Roaring Fork Valley gets prevention grant
Community Health Initiatives (CHI), a private nonprofit whose mission is to promote healthy behavior by sponsoring workplace and community programs and providing outpatient counseling for youth and adults, has been awarded a five-year grant by the Colorado Department of Public Health and Environment.
This grant will pay for the Communities That Care (CTC) process in the Roaring Fork Valley and Pitkin County. The money designated for this process comes from the state’s marijuana tax cash fund and was allocated to CDPHE for CTC projects across Colorado. Currently, 48 counties in Colorado have received CTC grants.
“Communities That Care is a model that is designed to help prevent problems that youth may encounter before they develop,” said Shelley Evans, CHI executive director. “Many communities that have implemented CTC have seen dramatic reductions in levels of youth alcohol and tobacco use and crime and violence.”
CTC is a national, evidence-based, substance abuse prevention planning model. Using prevention science as its base, CTC promotes healthy youth development, improves youth outcomes and reduces problem behaviors.
This community process was developed through the University of Washington and has realized national recognition and success. Data shows that youth at the eighth-grade level in communities that use this model were 25 percent to 33 percent less likely to engage in risky behaviors. The study also identified a return on investment of $5.30 in behavioral health savings for every $1 spent.
The CTC process begins with a youth survey to identify a community’s risks and strengths. Based on the data, CTC facilitates a process that empowers communities in selecting and implementing tested and effective prevention programs and policies. CTC also helps communities recognize and enhance programs already working for local youth.
Trési Houpt will facilitate and coordinate the Roaring Fork Valley program, encompassing the communities from Glenwood Springs to Basalt. Houpt previously served on the Roaring Fork Board of Education, Garfield County Board of Commissioners and the Roaring Fork Health Council, and she is a certified mediator, with an emphasis on community engagement.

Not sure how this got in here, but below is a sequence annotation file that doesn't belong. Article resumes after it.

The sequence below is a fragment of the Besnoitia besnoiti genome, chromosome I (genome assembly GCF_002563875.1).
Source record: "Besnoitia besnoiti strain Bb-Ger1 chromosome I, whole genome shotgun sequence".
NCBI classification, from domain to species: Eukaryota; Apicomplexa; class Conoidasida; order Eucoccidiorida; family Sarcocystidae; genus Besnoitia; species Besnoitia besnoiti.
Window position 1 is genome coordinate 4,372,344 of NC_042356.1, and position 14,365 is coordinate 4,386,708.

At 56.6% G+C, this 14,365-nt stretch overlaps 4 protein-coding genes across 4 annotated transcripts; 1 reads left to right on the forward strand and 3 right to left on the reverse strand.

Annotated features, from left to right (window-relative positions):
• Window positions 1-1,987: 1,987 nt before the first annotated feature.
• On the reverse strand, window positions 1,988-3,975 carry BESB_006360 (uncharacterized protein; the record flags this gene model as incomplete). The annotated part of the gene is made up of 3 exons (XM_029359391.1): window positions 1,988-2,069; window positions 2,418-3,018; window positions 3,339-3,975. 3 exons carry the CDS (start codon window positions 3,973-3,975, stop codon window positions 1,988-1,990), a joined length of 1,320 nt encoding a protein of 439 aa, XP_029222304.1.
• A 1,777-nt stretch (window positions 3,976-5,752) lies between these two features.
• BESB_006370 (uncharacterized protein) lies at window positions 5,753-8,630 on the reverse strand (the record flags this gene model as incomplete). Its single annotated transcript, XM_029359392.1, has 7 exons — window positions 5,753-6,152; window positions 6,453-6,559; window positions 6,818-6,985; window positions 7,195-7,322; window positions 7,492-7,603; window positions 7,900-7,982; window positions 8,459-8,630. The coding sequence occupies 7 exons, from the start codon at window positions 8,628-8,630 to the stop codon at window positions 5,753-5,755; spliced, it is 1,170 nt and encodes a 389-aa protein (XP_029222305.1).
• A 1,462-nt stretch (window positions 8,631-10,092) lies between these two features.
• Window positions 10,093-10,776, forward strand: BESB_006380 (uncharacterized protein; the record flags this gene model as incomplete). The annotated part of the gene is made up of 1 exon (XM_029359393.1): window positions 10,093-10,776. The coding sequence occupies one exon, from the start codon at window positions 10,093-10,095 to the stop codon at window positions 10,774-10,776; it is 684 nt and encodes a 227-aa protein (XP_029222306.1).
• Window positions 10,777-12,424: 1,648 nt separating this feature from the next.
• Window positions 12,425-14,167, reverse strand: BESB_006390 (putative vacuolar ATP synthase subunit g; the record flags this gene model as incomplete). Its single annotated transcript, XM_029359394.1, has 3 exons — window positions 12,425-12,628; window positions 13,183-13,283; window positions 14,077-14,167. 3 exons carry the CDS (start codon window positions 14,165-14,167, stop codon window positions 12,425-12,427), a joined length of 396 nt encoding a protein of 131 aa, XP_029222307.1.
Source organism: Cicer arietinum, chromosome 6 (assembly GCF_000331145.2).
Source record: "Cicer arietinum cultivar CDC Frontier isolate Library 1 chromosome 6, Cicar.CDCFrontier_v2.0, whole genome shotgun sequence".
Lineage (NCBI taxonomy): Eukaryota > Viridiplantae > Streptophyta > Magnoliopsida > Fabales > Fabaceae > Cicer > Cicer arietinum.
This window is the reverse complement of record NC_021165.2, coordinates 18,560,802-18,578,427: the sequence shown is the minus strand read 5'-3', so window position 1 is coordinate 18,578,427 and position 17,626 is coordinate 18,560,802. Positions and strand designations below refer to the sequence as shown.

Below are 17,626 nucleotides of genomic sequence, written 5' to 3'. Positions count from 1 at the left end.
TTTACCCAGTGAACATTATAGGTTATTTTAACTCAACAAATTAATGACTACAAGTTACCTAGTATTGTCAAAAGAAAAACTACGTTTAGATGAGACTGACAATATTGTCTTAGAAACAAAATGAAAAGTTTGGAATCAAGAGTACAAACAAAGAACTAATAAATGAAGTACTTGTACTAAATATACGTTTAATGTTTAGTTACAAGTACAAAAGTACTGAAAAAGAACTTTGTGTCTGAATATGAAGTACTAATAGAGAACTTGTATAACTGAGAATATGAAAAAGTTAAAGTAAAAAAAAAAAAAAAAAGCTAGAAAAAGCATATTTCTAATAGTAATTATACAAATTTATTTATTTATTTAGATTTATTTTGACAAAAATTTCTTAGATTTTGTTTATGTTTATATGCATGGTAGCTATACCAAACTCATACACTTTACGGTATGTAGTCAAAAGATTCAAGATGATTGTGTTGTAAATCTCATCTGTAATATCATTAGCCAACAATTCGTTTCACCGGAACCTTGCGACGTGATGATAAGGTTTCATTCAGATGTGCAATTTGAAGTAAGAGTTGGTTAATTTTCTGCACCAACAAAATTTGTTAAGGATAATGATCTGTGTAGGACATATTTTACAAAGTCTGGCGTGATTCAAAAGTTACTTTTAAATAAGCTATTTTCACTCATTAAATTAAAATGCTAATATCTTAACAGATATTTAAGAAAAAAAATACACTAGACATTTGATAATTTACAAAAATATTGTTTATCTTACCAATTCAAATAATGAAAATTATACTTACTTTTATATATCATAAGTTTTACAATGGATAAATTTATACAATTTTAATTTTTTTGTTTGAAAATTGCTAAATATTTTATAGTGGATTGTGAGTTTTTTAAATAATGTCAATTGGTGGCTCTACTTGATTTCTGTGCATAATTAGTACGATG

“I am looking forward to working with the Roaring Fork Valley community to facilitate the identification and initiation of programs and policies focused on engaging youth in positive, productive, skill-building opportunities,” she said. “I am extremely impressed by the outcomes that the CTC model has achieved across the country.”
Emily Farrell is the facilitator and coordinator in Aspen, Snowmass and Woody Creek. Farrell is a licensed professional counselor in Aspen and has worked with youth in the community both as a school and private counselor.
For further information on the program or to learn about how you can get involved, contact:
• Pitkin County, Farrell: firstname.lastname@example.org, 970-230-9644, ext. 733.
• Roaring Fork Valley, Houpt, email@example.com, 970-230-9644, ext. 737.
Support Local Journalism
Support Local Journalism
Readers around Glenwood Springs and Garfield County make the Post Independent’s work possible. Your financial contribution supports our efforts to deliver quality, locally relevant journalism.
Now more than ever, your support is critical to help us keep our community informed about the evolving coronavirus pandemic and the impact it is having locally. Every contribution, however large or small, will make a difference.
Each donation will be used exclusively for the development and creation of increased news coverage.
Start a dialogue, stay on topic and be civil.
If you don't follow the rules, your comment may be deleted.
User Legend: Moderator Trusted User
The 27th Street Underpass Bridge project design has reached 30% completion, with a final design expected to be completed by August.